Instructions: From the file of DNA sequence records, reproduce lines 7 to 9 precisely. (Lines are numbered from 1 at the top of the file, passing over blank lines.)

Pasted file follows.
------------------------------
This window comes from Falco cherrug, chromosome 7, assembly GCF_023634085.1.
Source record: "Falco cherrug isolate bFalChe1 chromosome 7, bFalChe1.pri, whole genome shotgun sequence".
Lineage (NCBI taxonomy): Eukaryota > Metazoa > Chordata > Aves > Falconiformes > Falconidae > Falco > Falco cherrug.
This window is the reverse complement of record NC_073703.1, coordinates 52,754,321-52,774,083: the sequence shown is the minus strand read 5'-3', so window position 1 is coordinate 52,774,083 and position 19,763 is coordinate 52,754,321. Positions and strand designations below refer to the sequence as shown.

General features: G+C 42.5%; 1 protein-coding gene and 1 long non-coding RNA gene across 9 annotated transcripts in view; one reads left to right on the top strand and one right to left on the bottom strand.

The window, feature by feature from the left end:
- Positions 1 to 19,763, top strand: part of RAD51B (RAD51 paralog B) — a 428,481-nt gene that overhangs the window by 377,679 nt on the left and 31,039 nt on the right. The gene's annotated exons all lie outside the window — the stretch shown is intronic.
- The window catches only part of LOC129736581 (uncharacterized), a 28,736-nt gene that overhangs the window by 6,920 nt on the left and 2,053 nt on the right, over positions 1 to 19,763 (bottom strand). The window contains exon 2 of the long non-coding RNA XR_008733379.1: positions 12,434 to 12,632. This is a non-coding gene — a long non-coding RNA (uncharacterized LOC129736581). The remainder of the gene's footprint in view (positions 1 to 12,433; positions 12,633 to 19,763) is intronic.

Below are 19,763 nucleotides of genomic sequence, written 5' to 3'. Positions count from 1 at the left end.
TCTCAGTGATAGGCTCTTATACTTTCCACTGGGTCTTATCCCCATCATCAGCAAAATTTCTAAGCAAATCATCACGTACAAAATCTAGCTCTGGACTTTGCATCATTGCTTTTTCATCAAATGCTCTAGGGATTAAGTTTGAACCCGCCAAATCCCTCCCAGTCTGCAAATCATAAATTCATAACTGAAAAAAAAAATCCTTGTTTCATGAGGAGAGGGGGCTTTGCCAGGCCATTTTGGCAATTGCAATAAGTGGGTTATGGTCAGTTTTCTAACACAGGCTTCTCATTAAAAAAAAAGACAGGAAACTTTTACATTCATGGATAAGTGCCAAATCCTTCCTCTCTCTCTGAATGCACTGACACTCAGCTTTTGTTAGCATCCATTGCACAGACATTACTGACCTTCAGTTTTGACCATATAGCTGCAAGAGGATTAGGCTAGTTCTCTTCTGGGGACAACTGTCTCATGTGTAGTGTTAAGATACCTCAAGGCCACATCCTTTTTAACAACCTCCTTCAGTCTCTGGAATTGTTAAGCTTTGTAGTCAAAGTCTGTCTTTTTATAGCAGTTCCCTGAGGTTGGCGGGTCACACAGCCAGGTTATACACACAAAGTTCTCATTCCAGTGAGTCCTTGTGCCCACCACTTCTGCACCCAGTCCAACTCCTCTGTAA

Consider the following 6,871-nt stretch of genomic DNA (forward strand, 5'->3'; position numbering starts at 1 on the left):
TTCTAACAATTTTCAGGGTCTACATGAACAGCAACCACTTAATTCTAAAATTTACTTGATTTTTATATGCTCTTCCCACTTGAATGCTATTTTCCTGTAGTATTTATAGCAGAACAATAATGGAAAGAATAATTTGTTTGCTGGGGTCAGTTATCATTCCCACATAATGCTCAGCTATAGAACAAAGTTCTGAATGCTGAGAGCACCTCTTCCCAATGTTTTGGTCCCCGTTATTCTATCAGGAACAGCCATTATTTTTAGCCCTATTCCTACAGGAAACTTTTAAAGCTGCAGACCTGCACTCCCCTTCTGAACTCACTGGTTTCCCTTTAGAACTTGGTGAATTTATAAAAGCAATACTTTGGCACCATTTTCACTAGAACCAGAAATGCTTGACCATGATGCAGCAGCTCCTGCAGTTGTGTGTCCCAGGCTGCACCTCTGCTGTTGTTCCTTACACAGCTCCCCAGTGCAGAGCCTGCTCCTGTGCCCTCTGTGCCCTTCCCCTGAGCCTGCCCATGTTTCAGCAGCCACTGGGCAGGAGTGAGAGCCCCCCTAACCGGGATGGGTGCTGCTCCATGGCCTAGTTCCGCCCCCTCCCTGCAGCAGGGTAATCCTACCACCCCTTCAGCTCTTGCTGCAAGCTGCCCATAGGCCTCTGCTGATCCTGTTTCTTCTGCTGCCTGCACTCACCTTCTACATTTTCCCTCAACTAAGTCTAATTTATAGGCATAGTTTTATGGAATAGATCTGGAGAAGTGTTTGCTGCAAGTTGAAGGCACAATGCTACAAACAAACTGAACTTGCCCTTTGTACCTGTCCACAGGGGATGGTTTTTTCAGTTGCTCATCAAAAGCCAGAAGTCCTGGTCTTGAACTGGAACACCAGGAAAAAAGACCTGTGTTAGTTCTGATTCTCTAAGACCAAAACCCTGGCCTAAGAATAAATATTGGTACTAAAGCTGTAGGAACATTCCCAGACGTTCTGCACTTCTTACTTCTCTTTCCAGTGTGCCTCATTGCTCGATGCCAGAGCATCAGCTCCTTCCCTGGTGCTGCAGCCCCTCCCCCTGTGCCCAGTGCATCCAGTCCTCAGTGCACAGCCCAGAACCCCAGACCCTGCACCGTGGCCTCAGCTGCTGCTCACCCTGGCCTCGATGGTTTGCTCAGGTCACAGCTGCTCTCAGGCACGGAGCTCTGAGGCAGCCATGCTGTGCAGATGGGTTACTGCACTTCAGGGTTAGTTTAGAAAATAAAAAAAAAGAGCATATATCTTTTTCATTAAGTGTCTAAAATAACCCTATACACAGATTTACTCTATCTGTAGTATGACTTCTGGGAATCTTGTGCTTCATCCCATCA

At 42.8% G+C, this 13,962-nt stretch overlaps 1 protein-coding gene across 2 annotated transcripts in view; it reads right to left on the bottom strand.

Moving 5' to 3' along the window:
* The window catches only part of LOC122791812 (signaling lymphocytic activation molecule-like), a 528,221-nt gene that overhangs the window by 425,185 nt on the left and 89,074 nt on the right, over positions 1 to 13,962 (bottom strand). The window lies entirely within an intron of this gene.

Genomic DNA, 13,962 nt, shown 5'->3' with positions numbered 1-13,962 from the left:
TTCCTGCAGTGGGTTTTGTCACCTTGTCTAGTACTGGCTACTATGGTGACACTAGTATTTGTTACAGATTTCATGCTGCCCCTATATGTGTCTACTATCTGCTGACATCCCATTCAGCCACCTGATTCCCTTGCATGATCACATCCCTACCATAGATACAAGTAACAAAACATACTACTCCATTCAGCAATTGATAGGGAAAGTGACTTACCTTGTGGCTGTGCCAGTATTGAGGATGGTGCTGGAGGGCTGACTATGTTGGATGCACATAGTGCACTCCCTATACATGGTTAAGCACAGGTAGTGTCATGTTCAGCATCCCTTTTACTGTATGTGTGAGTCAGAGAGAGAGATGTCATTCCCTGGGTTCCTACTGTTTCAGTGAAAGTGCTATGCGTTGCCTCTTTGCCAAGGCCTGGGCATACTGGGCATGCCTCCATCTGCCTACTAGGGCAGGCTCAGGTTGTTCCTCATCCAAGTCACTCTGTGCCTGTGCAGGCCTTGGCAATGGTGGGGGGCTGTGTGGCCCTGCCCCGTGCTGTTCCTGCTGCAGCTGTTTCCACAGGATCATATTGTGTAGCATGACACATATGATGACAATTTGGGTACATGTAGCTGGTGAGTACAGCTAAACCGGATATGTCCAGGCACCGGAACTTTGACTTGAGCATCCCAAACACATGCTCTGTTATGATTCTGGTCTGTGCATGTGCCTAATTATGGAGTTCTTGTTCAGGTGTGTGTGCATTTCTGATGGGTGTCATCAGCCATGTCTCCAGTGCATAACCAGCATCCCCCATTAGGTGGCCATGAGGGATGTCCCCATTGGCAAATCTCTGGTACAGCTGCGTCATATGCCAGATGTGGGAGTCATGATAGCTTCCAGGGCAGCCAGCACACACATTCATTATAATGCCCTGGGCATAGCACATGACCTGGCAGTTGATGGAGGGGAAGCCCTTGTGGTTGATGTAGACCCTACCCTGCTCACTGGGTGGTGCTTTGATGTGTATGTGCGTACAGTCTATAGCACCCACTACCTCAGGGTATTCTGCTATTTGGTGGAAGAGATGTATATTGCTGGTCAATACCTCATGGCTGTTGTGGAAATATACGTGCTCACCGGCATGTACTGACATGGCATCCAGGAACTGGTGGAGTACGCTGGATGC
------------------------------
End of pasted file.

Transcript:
- Positions 1 to 19,763, top strand: part of RAD51B (RAD51 paralog B) — a 428,481-nt gene that overhangs the window by 377,679 nt on the left and 31,039 nt on the right. The gene's annotated exons all lie outside the window — the stretch shown is intronic.
- The window catches only part of LOC129736581 (uncharacterized), a 28,736-nt gene that overhangs the window by 6,920 nt on the left and 2,053 nt on the right, over positions 1 to 19,763 (bottom strand). The window contains exon 2 of the long non-coding RNA XR_008733379.1: positions 12,434 to 12,632. This is a non-coding gene — a long non-coding RNA (uncharacterized LOC129736581). The remainder of the gene's footprint in view (positions 1 to 12,433; positions 12,633 to 19,763) is intronic.

Below are 19,763 nucleotides of genomic sequence, written 5' to 3'. Positions count from 1 at the left end.